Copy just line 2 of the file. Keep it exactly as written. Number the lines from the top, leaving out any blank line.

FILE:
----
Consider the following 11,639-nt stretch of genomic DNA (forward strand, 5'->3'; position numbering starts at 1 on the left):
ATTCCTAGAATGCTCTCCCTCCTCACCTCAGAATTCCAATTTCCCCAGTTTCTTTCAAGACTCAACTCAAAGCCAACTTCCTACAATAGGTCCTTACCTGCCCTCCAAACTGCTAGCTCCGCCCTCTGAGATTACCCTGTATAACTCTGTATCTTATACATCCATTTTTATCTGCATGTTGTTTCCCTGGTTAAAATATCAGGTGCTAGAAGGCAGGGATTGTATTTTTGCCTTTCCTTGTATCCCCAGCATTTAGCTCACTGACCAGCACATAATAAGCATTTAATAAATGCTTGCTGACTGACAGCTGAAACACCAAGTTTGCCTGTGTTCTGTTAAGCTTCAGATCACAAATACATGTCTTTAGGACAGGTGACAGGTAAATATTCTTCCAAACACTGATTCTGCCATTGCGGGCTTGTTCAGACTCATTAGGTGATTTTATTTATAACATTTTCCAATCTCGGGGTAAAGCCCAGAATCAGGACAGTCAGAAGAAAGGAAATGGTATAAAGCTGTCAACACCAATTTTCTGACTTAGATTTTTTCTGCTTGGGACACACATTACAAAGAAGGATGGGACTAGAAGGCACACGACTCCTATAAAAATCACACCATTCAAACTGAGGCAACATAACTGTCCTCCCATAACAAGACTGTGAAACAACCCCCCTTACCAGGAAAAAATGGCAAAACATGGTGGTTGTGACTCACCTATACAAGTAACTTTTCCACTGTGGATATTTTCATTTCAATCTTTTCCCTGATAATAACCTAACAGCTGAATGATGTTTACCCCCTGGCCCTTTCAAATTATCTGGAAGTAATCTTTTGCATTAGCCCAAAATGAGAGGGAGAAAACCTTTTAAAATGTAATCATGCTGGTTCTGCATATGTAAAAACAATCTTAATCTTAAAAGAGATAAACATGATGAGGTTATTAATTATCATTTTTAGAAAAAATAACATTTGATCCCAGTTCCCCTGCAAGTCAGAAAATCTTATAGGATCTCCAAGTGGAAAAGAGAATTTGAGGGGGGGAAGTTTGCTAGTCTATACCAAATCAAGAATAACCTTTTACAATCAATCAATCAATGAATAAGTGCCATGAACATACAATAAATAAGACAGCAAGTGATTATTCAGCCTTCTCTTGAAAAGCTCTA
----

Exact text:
ATTCCTAGAATGCTCTCCCTCCTCACCTCAGAATTCCAATTTCCCCAGTTTCTTTCAAGACTCAACTCAAAGCCAACTTCCTACAATAGGTCCTTACCTGCCCTCCAAACTGCTAGCTCCGCCCTCTGAGATTACCCTGTATAACTCTGTATCTTATACATCCATTTTTATCTGCATGTTGTTTCCCTGGTTAAAATATCAGGTGCTAGAAGGCAGGGATTGTATTTTTGCCTTTCCTTGTATCCCCAGCATTTAGCTCACTGACCAGCACATAATAAGCATTTAATAAATGCTTGCTGACTGACAGCTGAAACACCAAGTTTGCCTGTGTTCTGTTAAGCTTCAGATCACAAATACATGTCTTTAGGACAGGTGACAGGTAAATATTCTTCCAAACACTGATTCTGCCATTGCGGGCTTGTTCAGACTCATTAGGTGATTTTATTTATAACATTTTCCAATCTCGGGGTAAAGCCCAGAATCAGGACAGTCAGAAGAAAGGAAATGGTATAAAGCTGTCAACACCAATTTTCTGACTTAGATTTTTTCTGCTTGGGACACACATTACAAAGAAGGATGGGACTAGAAGGCACACGACTCCTATAAAAATCACACCATTCAAACTGAGGCAACATAACTGTCCTCCCATAACAAGACTGTGAAACAACCCCCCTTACCAGGAAAAAATGGCAAAACATGGTGGTTGTGACTCACCTATACAAGTAACTTTTCCACTGTGGATATTTTCATTTCAATCTTTTCCCTGATAATAACCTAACAGCTGAATGATGTTTACCCCCTGGCCCTTTCAAATTATCTGGAAGTAATCTTTTGCATTAGCCCAAAATGAGAGGGAGAAAACCTTTTAAAATGTAATCATGCTGGTTCTGCATATGTAAAAACAATCTTAATCTTAAAAGAGATAAACATGATGAGGTTATTAATTATCATTTTTAGAAAAAATAACATTTGATCCCAGTTCCCCTGCAAGTCAGAAAATCTTATAGGATCTCCAAGTGGAAAAGAGAATTTGAGGGGGGGAAGTTTGCTAGTCTATACCAAATCAAGAATAACCTTTTACAATCAATCAATCAATGAATAAGTGCCATGAACATACAATAAATAAGACAGCAAGTGATTATTCAGCCTTCTCTTGAAAAGCTCTA